Benchmarks, at the time, showed that Windows 95 actually ran slower on Pentium Pro technology than on Pentium machines, embarrassing for the chip giant, since its technology was inherently faster on the Pro than on the Pentium.
When Microsoft releases Windows 98, towards the end of June, that situation will be marginally improved. There are now more 32-bit drivers for the Windows 95/98 operating system, which means that notebooks using the PII/mobile will be able to take advantage of these.
But, on the other hand, Microsoft is understood to have made only minor changes to the operating environment itself. A notebook using Tillamook, 16-bit Pentium technology, is likely to run Windows 95/98 as fast, or in some cases faster, than a PII/mobile.
However, the introduction of the PII/mobile means that end users will need to make the choice between operating systems. Running Windows NT on a notebook will take full advantage of the instruction set of the PII/mobile, meaning that top end systems will perform better, and also command a price premium.
These considerations led a representative from IBM last week to signal that benchmarks it had performed showed that Tillamook notebooks benchmarked against PIIs, presumably using Win95 led to very little performance gain.
But according to an Intel representative, there are other factors involved in the benchmarks. He said: "People are looking at integer performance rather than a proper benchmark which takes into account floating point performance and other tests." Windows 98, he said, showed a performance boost, even when it was running on Tillamook.
"It [Win98] runs intrinsically faster because it's better optimised and you can see a clear difference," he claimed.
But Geyserville, apart from offering desktop/notebook integration using a 32-bit OS, is also also seen by the vendors as a clear differentiation between high end mobiles and relatively low cost systems running cutdown applications on the Windows CE system. That will draw a line between personal digital assistants, which will allow end users to collect their email and do some Internet browsing, and expensive, high end systems that will still have limited battery lives but offer full desktop and mobile functionality.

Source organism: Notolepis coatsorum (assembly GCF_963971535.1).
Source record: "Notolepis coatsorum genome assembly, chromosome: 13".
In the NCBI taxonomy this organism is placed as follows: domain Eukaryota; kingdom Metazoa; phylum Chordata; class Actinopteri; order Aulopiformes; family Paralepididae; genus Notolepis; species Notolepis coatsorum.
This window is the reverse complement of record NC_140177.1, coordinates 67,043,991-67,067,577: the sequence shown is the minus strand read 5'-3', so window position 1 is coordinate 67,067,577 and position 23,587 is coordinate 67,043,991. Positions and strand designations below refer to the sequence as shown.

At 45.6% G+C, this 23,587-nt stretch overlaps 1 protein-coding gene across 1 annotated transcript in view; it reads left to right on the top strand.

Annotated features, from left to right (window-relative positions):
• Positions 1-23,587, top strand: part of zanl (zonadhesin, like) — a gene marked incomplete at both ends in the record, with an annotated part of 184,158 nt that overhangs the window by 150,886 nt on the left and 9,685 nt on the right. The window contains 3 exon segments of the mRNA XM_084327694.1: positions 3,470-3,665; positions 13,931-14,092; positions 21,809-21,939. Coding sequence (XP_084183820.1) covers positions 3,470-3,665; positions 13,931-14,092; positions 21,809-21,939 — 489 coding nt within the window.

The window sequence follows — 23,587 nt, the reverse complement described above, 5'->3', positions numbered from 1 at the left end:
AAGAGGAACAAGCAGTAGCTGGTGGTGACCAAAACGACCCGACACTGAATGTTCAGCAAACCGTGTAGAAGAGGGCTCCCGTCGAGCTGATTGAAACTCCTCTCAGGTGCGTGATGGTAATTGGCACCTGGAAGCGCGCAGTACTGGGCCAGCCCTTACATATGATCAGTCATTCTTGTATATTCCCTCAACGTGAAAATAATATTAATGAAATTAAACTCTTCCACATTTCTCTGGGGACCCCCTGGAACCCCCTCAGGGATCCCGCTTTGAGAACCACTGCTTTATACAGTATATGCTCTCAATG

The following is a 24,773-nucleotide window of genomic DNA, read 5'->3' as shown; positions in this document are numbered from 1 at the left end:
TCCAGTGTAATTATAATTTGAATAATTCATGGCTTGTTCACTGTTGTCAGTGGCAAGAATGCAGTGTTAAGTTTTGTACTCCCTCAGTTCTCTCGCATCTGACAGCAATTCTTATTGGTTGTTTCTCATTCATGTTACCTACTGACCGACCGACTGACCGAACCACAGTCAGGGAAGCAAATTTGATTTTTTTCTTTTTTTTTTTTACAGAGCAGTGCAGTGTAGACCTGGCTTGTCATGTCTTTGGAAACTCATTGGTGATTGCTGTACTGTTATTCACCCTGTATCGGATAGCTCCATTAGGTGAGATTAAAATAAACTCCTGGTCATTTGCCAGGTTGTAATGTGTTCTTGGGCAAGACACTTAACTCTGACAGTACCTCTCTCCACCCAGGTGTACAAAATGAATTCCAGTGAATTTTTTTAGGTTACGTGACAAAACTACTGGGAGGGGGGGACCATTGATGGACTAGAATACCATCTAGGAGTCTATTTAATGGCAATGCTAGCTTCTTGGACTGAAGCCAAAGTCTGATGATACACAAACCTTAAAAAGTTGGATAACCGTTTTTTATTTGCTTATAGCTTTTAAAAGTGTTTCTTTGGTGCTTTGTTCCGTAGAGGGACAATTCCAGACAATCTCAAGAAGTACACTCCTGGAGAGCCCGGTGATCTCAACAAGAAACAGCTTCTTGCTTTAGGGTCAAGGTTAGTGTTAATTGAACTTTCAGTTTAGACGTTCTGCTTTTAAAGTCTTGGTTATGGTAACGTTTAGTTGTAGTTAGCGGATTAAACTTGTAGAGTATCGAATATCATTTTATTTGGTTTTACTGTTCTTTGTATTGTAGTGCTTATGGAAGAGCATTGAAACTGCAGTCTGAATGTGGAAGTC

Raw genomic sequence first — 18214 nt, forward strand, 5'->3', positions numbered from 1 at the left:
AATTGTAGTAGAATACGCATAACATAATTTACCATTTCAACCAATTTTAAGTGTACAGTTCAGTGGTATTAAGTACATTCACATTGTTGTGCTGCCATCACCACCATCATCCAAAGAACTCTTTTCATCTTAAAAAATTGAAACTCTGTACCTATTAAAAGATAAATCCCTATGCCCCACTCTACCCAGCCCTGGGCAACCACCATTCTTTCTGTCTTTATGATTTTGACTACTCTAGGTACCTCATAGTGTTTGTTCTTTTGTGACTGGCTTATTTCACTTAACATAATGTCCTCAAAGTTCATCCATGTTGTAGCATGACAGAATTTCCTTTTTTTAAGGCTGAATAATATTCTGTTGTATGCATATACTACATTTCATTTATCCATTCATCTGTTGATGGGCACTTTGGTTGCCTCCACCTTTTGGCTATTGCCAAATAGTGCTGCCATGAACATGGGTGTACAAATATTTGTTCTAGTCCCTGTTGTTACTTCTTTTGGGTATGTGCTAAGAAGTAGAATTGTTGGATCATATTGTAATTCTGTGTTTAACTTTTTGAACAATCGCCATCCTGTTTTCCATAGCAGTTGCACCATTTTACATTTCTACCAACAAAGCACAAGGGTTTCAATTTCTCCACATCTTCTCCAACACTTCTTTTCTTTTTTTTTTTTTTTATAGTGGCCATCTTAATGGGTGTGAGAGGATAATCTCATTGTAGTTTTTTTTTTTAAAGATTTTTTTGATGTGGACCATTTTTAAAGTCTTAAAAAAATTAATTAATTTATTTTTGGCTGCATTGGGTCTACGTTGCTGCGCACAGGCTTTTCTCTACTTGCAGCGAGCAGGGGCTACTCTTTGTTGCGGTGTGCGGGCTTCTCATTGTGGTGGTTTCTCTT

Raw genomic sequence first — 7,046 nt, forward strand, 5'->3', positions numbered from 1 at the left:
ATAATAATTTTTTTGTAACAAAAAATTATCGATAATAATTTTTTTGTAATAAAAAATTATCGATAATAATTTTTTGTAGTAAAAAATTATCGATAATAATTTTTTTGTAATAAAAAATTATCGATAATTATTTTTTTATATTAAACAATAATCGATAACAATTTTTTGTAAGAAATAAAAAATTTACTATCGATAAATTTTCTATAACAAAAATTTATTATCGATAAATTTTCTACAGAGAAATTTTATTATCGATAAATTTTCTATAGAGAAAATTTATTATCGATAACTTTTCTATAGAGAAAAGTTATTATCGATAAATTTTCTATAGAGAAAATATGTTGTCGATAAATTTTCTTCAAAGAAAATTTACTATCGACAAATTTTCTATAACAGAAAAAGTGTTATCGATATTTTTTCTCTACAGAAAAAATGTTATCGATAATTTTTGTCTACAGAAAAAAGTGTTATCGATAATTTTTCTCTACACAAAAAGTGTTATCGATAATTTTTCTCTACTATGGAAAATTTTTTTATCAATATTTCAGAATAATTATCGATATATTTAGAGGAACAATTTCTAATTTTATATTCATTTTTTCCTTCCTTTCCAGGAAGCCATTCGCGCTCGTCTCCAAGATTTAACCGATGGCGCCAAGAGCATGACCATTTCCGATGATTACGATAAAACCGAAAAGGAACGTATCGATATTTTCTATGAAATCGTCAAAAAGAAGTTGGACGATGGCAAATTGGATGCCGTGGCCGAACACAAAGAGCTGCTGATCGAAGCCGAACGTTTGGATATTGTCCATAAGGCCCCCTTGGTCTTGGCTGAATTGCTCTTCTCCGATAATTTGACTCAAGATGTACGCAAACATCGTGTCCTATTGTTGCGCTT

The fear for vendors must be that the CE market will begin to erode sales of midrange and high end Geyserville-style mobiles. Battery life on CE machines is far better than on any fully fledged notebook and would-be road warriors are likely to prefer to carry a bunch of AA batteries for their CE machines rather than spare batteries for a notebook.
Although lithium polymer batteries promise more flexible form factors and longer battery life for traditional notebooks, according to Catherine Sharp, Thinkpad product manager for IBM UK, there are still obstacles to its adoption in traditional notebooks.
And if devices like CE machines begin to take off in big numbers, 1999 could see the end of the 15 per cent growth that currently makes Sanchez so happy. And that will have major implications for Intel too.